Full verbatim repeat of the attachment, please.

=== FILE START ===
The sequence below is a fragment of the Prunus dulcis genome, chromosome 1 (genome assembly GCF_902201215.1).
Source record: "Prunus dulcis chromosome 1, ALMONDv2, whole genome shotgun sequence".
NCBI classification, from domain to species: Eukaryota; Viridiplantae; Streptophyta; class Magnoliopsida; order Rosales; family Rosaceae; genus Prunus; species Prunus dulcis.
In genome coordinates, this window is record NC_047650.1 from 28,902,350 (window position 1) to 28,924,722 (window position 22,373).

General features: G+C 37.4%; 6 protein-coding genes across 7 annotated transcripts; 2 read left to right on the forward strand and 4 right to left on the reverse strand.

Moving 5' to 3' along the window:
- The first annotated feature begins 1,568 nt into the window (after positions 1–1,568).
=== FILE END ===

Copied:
The sequence below is a fragment of the Prunus dulcis genome, chromosome 1 (genome assembly GCF_902201215.1).
Source record: "Prunus dulcis chromosome 1, ALMONDv2, whole genome shotgun sequence".
NCBI classification, from domain to species: Eukaryota; Viridiplantae; Streptophyta; class Magnoliopsida; order Rosales; family Rosaceae; genus Prunus; species Prunus dulcis.
In genome coordinates, this window is record NC_047650.1 from 28,902,350 (window position 1) to 28,924,722 (window position 22,373).

General features: G+C 37.4%; 6 protein-coding genes across 7 annotated transcripts; 2 read left to right on the forward strand and 4 right to left on the reverse strand.

Moving 5' to 3' along the window:
- The first annotated feature begins 1,568 nt into the window (after positions 1–1,568).